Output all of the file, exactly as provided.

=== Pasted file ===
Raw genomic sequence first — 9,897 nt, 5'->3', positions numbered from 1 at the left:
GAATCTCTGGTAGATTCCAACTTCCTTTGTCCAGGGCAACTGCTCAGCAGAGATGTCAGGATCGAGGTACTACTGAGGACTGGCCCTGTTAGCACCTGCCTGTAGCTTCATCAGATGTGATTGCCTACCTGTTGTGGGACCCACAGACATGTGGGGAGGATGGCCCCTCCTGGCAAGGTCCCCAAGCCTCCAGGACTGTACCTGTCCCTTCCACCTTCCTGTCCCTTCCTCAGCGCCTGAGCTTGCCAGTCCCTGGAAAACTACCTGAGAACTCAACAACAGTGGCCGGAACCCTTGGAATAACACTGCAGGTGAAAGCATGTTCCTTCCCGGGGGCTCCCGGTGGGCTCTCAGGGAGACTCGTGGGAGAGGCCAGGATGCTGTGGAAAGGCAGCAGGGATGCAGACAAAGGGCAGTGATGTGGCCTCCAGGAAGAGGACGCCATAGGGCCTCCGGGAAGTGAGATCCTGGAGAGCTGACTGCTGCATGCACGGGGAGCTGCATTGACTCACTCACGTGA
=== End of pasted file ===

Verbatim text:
Raw genomic sequence first — 9,897 nt, 5'->3', positions numbered from 1 at the left:
GAATCTCTGGTAGATTCCAACTTCCTTTGTCCAGGGCAACTGCTCAGCAGAGATGTCAGGATCGAGGTACTACTGAGGACTGGCCCTGTTAGCACCTGCCTGTAGCTTCATCAGATGTGATTGCCTACCTGTTGTGGGACCCACAGACATGTGGGGAGGATGGCCCCTCCTGGCAAGGTCCCCAAGCCTCCAGGACTGTACCTGTCCCTTCCACCTTCCTGTCCCTTCCTCAGCGCCTGAGCTTGCCAGTCCCTGGAAAACTACCTGAGAACTCAACAACAGTGGCCGGAACCCTTGGAATAACACTGCAGGTGAAAGCATGTTCCTTCCCGGGGGCTCCCGGTGGGCTCTCAGGGAGACTCGTGGGAGAGGCCAGGATGCTGTGGAAAGGCAGCAGGGATGCAGACAAAGGGCAGTGATGTGGCCTCCAGGAAGAGGACGCCATAGGGCCTCCGGGAAGTGAGATCCTGGAGAGCTGACTGCTGCATGCACGGGGAGCTGCATTGACTCACTCACGTGA